This doesn’t agree with my experience in the classroom, and I sought the source. The full text of the Science article isn’t free, and the following remarks are based on what seems to be an earlier report of the same research by the same authors: “Do Children Need Concrete Instantiations to Learn an Abstract Concept?,” in the Proceedings of the XXVIII Annual Conference of the Cognitive Science Society [accessed at on May 6, 2008.] Here the Ohio State researchers described their experiment.

In the first phase, subjects learned a mathematical concept.

[The concept] was a commutative group of order three. In other words, the rules were isomorphic to addition modulo three. The idea of modular arithmetic is that only a finite number of elements (or equivalent [sic] classes) are used. Addition modulo 3 considers only the numbers 0,1, and 2. Zero is the identity element of the group and is added as in regular addition: 0 + 0 = 0, 0 + 1 = 1, and 0 + 2 = 2. Furthermore, 1 + 1 = 2. However, a sum greater than or equal to 3 is never obtained. Instead, one would cycle back to 0. So, 1 + 2 = 0, 2 + 2 = 1, etc.

Subjects learned this concept through one of two scenarios: a scenario using geometric symbols with “no relevant concreteness” or a scenario “with relevant concreteness” using measuring cups containing various levels of liquid.

Ok, I’ll bite. I was a New Math child, and Mrs. Szeremeta taught us modular arithmetic with (analog) clocks. A “liquid left over” scenario with measuring cups ought to work, too. Most students “know” the idea of measuring cups.

Mrs. Szeremeta’s clocks worked, because the clock scenario contained “relevant concreteness,” and because its concreteness was familiar. For a concrete example to be a good teaching tool for an abstract concept, the concreteness has to be both relevant and familiar. Relevant means the concrete instantiation has to behave in real life more or less according to the rules of the abstract concept. Familiar means students know or can quickly learn how it works in real life. As the authors correctly observe, “the perceptual information communicated by the symbols themselves can act as reminders of the structural rules.”


In addition to scenarios “with no concreteness” and “with relevant concreteness,” other kinds of scenario exists: ones “with confounding concreteness,” or ones with “irrelevant concreteness,” or ones with “distracting concreteness.” A scenario with confounding concreteness is one that draws on the familiar, but where the familiar behavior works contrarily to the rules of the abstract concept.

Here is the authors’ concrete scenario:

To construct a condition that communicates relevant concreteness, a scenario was given for which students could draw upon their everyday knowledge to determine answers to test problems. The symbols were three images of measuring cups containing varying levels of liquid. Participants were told they need to determine a remaining amount when different measuring cups of liquid are combined.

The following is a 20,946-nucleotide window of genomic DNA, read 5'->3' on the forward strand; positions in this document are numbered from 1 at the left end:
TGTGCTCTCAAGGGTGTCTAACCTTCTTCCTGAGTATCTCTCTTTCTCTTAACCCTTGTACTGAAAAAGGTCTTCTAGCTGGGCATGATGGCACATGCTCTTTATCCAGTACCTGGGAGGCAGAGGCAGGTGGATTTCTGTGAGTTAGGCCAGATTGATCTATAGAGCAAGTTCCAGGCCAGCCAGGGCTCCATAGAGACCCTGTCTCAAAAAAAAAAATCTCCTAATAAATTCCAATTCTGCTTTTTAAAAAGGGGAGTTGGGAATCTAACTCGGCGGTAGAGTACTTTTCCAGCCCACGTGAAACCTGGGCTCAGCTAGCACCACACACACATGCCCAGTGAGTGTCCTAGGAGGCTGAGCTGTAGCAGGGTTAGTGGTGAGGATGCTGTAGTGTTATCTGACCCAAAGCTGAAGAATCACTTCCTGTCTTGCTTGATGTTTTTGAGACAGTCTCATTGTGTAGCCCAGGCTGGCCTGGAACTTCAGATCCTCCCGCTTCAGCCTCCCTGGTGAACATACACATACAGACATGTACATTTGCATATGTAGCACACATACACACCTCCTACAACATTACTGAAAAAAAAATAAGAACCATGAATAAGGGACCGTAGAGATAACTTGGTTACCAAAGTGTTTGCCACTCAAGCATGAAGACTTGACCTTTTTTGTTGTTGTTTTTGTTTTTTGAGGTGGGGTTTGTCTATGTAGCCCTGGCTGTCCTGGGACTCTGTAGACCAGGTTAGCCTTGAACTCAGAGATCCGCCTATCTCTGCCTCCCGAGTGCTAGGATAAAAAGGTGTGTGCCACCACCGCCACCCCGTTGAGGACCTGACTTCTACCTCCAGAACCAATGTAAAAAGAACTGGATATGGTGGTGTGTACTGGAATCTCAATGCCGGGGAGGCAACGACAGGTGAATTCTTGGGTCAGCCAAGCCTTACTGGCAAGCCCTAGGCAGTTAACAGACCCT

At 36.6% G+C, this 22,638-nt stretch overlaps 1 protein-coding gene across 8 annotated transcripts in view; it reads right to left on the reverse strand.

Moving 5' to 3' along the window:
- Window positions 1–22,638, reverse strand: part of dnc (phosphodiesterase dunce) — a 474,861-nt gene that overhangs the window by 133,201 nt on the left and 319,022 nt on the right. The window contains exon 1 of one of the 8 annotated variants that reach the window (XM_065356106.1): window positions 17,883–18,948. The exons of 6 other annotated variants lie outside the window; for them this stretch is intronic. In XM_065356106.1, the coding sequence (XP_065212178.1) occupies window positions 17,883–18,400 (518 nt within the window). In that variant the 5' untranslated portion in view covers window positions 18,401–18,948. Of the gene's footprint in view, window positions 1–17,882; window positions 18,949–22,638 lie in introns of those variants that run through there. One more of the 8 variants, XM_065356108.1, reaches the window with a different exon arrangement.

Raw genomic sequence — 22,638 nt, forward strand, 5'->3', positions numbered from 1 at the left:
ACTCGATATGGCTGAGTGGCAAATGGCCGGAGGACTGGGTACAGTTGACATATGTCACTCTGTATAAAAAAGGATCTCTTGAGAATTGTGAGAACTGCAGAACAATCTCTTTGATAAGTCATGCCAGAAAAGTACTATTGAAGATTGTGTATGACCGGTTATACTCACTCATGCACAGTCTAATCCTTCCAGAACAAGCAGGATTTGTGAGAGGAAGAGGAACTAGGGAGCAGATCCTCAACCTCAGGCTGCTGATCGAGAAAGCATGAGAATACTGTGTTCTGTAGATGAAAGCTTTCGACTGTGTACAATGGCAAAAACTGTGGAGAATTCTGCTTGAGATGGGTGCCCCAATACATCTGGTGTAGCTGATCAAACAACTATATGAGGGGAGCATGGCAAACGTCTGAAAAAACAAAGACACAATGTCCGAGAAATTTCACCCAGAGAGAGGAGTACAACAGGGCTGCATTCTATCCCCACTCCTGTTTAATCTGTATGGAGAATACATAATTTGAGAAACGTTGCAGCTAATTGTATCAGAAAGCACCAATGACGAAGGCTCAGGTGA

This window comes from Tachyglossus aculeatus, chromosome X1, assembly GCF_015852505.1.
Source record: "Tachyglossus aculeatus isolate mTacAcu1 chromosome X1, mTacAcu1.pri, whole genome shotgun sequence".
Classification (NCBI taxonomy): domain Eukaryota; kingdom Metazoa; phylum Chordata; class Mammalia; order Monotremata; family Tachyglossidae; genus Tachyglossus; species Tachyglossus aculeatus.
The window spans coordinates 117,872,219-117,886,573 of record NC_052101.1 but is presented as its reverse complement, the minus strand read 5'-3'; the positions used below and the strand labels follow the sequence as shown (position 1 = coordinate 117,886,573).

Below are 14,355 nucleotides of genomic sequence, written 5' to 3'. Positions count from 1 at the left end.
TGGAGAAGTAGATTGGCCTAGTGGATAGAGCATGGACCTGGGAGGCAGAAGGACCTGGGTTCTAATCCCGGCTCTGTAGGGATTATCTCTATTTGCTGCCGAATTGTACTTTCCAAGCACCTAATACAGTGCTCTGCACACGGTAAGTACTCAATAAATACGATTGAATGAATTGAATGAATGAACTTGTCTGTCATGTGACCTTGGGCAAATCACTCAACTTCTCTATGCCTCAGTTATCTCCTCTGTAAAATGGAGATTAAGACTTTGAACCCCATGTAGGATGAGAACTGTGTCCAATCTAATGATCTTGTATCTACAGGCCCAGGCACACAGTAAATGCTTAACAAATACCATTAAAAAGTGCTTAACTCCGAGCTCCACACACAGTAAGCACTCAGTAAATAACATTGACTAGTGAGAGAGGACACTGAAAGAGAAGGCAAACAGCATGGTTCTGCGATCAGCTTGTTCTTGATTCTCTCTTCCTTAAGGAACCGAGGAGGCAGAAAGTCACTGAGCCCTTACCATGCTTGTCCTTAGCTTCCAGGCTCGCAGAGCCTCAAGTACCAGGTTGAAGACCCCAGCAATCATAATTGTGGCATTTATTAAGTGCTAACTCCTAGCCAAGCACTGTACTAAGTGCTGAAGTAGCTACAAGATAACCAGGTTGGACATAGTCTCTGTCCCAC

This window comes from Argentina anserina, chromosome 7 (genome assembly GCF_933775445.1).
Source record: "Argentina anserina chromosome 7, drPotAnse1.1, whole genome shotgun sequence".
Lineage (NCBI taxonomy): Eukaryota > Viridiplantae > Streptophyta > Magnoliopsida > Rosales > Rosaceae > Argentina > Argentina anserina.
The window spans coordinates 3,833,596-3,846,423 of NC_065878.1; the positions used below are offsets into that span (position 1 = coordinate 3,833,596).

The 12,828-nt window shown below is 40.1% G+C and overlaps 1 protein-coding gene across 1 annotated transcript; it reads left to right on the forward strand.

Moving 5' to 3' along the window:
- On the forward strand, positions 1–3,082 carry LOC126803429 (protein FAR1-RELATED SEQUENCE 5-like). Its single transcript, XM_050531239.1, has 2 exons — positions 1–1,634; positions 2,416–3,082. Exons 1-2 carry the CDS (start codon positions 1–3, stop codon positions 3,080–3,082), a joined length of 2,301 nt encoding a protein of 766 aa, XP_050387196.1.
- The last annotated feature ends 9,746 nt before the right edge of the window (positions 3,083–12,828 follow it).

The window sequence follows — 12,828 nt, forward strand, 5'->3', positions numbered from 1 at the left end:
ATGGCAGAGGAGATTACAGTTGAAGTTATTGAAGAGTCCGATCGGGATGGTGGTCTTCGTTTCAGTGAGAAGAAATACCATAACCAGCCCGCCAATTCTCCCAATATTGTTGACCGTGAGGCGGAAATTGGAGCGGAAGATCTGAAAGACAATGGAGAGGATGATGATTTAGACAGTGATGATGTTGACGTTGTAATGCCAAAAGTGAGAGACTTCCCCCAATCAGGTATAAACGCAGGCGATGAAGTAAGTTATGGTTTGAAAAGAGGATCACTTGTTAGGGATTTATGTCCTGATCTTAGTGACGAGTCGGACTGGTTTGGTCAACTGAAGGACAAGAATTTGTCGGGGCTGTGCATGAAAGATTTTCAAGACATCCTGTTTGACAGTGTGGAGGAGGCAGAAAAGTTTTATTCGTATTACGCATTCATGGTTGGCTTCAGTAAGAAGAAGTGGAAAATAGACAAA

So far so good, but unfortunately, the three images used to represent the equivalence classes were those of a 1/3-full, a 2/3 -full, and a full measuring cup, representing the equivalence classes [1], [2], and [0] respectively.

Yes, the authors used a full measuring cup, not an empty one, to represent the additive identity, zero. The upshot of the experiment, then, in my opinion, was to compare an abstract implementation (geometric symbols with no concreteness), with a second implementation having both relevant and confounding concreteness. Relevant, because combining liquid and considering remainders works like addition in this group, but confounding, because one notion of the abstract concept is the idea of an additive identity (zero, nothing), which students learned to equate with a full measuring cup, which contains something, not nothing.

Students were expected to report the amount of liquid remaining after combining two amounts (but the result could not be “none”). In both the “cups” domain and the “no relevant concreteness” domain where squiggle = 0, disk = 1, and rhombus = 2, students learned to report correct answers (called “remainders” or “results”, depending on the domain) from the action of combining items.

The now combining-savvy students were challenged to learn similar rules in a new domain. The new symbols were images of a round ladybug, a tallish vase, and (I think) a cabochon ring viewed so its projection on the page is an eccentric ellipse with larger axis horizontal. They were told that the rules of this new system were similar to what they had previously learned, and that they should figure them out using their new knowledge.

Coincidentally, or perhaps not, the three images somewhat resembled baroque renditions of the earlier disk, rhombus, and squiggle, but bore little similarity to variously-filled measuring cups. They were taught a “game” where two students each pointed to an item, and a “winner” then pointed to one. Subjects were expected to learn which object the winner would point to. Students might have discovered that the visual similarities disk~ladybug, rhombus~vase, and squiggle~cabochon explained the new behavior.

Certainly the new domain was an abstract one. A pointing game like this, or real-world “ways” vases, ladybugs, and cabochons combine, are not part of the real world. I’d consider this new domain a purely symbolic one. When we teach mathematics, we want students to be able to transfer their knowledge to new domains both applied (with relevant concreteness) and abstract (symbolic, or with no relevant concreteness).

It doesn’t surprise me that students masters a new abstract domain more easily if they’d previously mastered one; and I’d expect it easier to master a new domain with relevant concreteness if you’d previously mastered one of those.

The short of it? Interesting research, but the experimental design is flawed as far as answering the question posed. Certainly this is no reason to give up finding creative, relevant, and familiar examples for abstract mathematical ideas.